FIG. 9 shows an ashtray assembly insert 201 which is generally cup-shaped. It is formed with a generally conical shape so that it nests within the recess of the ashtray housing or well 44' in the plastic shell shown in part at 38 in FIG. 4. An arcuate-shaped cover 203, as seen in FIG. 10, is supported by an arm 205 pivoted at 206. The pivot point at 206 is formed on a stationary pivot element on the conical ashtray housing or well 44', the latter being secured to shaft 118 as indicated in FIG. 9.
An over-center spring, 209 which is anchored at one end at point 208 in the stationary housing 44', has a movable end 210 joined at point 212 to the arm 205. A tension force between the points 208 and 212 acts on a line of action which, in the view of FIG. 10, passes through pivot point 206. When the cover 203 is moved fully in a clockwise direction, the line of action passes to the right of point 206 thereby causing the cover 203 to be retained in its counter-clockwise position. When the lower console portion is pivoted about the shaft 118 towards its auxiliary seat position, the lower edge 44" of the opening 44 in the plastic housing 38 will engage an upwardly extending lip portion 214 at the leading edge of the pivoted cover 203 as seen in FIG. 11. The cover 203 then will be moved about pivot point 208 in a clockwise direction toward its closed position. As it is moved in a clockwise direction, the line of action of the spring 209 will pass the pivot point 208 and then will exert a closing "snap action" of the cover 203 causing it to assume its fully closed position indicated in full lines in FIG. 11. When it is in its fully closed position, the leading edge 214 will engage the adjacent portion 216 of the wall 38 of the plastic housing.
As seen in FIG. 11, the stationary portion of the ashtray assembly includes a wall 218 which is shaped arcuately, as indicated in FIG. 11, to form a generally continuous covering for the ashtray assembly that is contiguous with the movable cover 203.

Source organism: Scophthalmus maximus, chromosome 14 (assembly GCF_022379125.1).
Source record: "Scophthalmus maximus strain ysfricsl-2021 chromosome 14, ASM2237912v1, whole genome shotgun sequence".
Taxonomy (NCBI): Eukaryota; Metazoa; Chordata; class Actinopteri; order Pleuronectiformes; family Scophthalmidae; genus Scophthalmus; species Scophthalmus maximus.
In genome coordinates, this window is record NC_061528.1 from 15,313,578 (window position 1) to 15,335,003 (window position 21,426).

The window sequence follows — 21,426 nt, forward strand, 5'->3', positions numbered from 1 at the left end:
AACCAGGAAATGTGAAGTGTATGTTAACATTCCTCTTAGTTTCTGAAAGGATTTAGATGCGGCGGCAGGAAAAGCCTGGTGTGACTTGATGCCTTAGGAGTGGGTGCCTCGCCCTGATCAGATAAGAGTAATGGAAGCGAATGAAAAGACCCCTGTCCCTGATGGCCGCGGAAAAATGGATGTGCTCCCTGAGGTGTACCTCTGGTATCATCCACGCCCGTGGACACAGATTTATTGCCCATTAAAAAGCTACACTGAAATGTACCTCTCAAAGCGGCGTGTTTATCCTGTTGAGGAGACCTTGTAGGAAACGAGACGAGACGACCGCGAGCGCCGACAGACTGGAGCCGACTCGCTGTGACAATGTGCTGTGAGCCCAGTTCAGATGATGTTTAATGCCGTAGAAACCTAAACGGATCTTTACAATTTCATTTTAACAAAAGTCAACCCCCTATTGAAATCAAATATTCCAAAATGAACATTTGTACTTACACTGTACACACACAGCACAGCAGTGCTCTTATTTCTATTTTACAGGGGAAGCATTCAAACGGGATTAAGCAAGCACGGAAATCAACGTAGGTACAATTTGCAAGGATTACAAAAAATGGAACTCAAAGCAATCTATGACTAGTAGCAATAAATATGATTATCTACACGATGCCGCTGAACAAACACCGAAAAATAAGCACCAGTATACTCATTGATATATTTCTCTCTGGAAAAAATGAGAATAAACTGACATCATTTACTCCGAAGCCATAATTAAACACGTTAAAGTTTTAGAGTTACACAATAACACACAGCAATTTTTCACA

This improved ashtray assembly makes it possible to open and close the ashtray cover 203 with a minimal amount of distraction of the vehicle operator. It also makes it possible to close the ashtray assembly with a closure member as the lower console assembly portion is pivoted rearwardly thereby eliminating the possibility of flame propagation within the console assembly after the lower console portion is moved to its auxiliary seat position.
FIGS. 12-15 show various adjusted positions of the console portion 26 as it pivots about its forward pivotal axis. The ashtray cover is engaged by the edge 44" of the opening 44 when the seat portion 26 passes the position shown in FIG. 12. The cover 203 is partially adjusted toward the closed position when the seat portion 26 assumes the position shown in FIG. 13. FIG. 14 shows the cover 204 adjusted to its overcenter position as the seat portion 26 continues to move toward the horizontal position shown in FIG. 15. The cover 203 is fully closed, as seen in FIG. 15, by the spring force.
Having described a preferred embodiment of the invention, what we desire to secure by U.S. Letters Patent is: